Summary of Council decision:
Two issues were investigated, both of which were Upheld.
a. Claims on the "Broadband" section of the Virgin Media website, www.virginmedia.com, stated "The faster your broadband speed, the more you'll be able to do online. So, if there are a few of you at home gaming, downloading, streaming movies and shopping, then mega speeds of up to 100Mb will let you all do your thing without slowing each other down. If you're going to do a bit less than that, but still want consistently fast broadband even at peak times, then you'll be fine with our up to 30Mb or up to 60Mb tariffs ... You get all this with your package too ... Our fastest wireless ... Free internet security ... Unlimited downloads Download and browse as much as you like with no caps and no hidden charges".
b. A press ad stated "Half price for 6 months ... £7.25 a month ... Broadband ... Unlimited downloads'1 - with no caps or hidden charges". Small print stated: "Broadband:1 Acceptable use policy applies. Heaviest users' download speeds may also be affected by traffic management measures from 4pm to 9pm and 10am to 3pm - see website for details".
1. British Sky Broadcasting (Sky), British Telecommunications plc (BT) and 20 public complainants challenged whether the "unlimited" claims in ads (a) and (b) were misleading and could be substantiated.
2. Sky also challenged whether the claim "no caps" in ad (a) misleadingly implied that there were no provider-imposed restrictions on a customer's ability to download data.
1. Virgin Media Ltd (Virgin Media) confirmed the ads were for their cable broadband services which were subject to a Traffic Management Policy (TMP). The terms of that TMP had changed since some of the complaints were submitted to the ASA in April and May 2013. Prior to May, the TMP applied a reduction of speed by 40% to those customers who exceeded the data download allowance. The current TMP reduced a customer's download or upload speed (depending on which stream had exceeded the data threshold) by 30% for 60 minutes. If the customer's data usage did not reduce in that period, the speed was further reduced by 10%, resulting in a total reduction of speed by 40%, for the next hour (thereby being traffic managed for a total of 120 minutes). Customers who did not reduce their download/upload activity during those initial 120 minutes would trigger that cycle of reduction until the end of peak hours (defined by Virgin Media as 4 pm till 11 pm weekdays and 11 am till 11 pm weekends) and would continue to be traffic managed in that way for a maximum of 120 minutes after the end of peak hours.
Virgin Media believed the effect of their TMP was not dissimilar to the slowdown generally experienced by internet users, and therefore their TMP was moderate, meaning the "unlimited" claim was acceptable. They believed that a consumer's likely expectations of a broadband service would be based on the advertised speed i.e. the speed claim made in the ad, rather than the lower speed they ultimately received.
In support of their claim, Virgin Media provided a copy of a press release by uSwitch, a free, impartial online and telephone comparison and switching service, which was based on research they had carried out. The research looked at 2.3 million line tests across the UK's 50 most densely populated towns and cities over a period of six months. Virgin Media believed the sample represented well over 10% of the UK consumer market and, through scale, was representative of the UK population. The tests were completed across different technologies including ADSL, fibre optic and cable, as well as unlimited and capped data products.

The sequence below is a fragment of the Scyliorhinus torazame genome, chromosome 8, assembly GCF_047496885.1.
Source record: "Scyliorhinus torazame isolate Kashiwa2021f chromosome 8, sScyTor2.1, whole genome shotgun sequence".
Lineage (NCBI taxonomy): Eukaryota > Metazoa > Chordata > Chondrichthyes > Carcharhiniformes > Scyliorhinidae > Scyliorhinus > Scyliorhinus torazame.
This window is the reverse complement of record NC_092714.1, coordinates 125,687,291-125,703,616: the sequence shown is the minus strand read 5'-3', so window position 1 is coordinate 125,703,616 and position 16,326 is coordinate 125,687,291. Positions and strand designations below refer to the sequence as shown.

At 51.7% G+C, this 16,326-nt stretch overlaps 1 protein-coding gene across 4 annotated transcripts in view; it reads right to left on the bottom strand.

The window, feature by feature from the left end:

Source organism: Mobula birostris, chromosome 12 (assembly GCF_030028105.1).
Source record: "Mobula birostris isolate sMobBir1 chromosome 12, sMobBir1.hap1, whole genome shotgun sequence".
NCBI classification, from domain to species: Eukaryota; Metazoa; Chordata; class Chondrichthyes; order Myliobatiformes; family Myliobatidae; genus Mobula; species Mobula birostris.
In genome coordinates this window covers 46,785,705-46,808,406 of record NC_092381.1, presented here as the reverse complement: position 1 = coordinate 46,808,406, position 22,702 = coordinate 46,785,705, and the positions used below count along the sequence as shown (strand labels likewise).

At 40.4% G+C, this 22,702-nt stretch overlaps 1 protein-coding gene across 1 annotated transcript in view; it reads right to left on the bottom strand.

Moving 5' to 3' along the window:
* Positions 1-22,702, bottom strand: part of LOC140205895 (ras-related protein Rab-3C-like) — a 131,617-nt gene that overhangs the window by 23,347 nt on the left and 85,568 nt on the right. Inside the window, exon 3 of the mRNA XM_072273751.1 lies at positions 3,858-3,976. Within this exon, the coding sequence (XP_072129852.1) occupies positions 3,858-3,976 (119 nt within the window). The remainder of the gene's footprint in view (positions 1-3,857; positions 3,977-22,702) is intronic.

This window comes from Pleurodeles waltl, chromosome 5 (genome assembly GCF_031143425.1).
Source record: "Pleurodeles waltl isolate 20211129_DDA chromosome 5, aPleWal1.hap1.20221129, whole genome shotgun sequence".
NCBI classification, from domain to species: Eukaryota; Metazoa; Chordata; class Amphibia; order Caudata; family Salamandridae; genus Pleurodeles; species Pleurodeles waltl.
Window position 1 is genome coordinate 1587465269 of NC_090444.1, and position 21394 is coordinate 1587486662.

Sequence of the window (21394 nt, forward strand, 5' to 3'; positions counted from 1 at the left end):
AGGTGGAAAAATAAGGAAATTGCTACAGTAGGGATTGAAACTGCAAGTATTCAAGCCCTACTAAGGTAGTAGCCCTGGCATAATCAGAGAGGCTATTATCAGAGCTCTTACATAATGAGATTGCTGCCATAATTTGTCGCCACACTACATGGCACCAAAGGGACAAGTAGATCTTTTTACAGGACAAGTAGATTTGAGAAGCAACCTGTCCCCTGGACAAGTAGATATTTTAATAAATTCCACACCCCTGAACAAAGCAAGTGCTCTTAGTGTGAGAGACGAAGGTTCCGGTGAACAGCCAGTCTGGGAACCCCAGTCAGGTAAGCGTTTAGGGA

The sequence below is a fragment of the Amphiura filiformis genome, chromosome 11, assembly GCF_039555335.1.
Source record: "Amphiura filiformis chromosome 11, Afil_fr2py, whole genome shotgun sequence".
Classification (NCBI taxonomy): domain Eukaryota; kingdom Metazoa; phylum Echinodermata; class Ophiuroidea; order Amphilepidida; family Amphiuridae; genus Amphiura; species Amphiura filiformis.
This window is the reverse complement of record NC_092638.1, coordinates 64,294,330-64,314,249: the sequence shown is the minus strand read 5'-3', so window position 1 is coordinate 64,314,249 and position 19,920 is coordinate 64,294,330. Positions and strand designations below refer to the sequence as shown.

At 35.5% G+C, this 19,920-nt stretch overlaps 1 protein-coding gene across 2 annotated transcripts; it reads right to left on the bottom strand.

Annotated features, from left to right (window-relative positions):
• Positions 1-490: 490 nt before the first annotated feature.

Virgin Media noted that according to the uSwitch press release, the general slowdown in broadband speed experienced by consumers, which was caused by the number of people accessing the network, at peak time (defined as 9pm) across broadband technologies was 28%. They noted further that in one city, the slowdown experienced was as much as 60%. They referred to Ofcom's "UK fixed-line broadband performance report" (Ofcom report) published in March 2013 which showed that Virgin Media's customers (with 'up to 30Mbps', 'up to 60Mbps' and 'up to 100Mbps' services) experienced only an average slowdown of 3%.
Virgin Media customers had been included in uSwitch's line tests and Virgin Media believed that removing them from the sample would lead to an underlying average peak time slowdown experienced of around 35%. In their view, that data showed the impact of their TMP on an individual (a reduction in speed of between 30% and 40%) was consistent with the slowdown generally experienced by consumers. Consequently, they believed the TMP was moderate and their "unlimited" claim had been substantiated and was not misleading.
Virgin Media noted that, in their report, Ofcom had specifically excluded "Market 1" consumers - typically the most rural areas of the UK - from the ISP package comparisons. They therefore considered that uSwitch's approach to look at the top 50 most densely populated cities and towns was similar to that taken by Ofcom. In addition, they said that Ofcom excluded customers who had a line length (that is distance from the exchange to the end user) of over 5 km whereas uSwitch's data had not. They explained that due to line attenuation, those longer lines could experience particularly slow speed problems.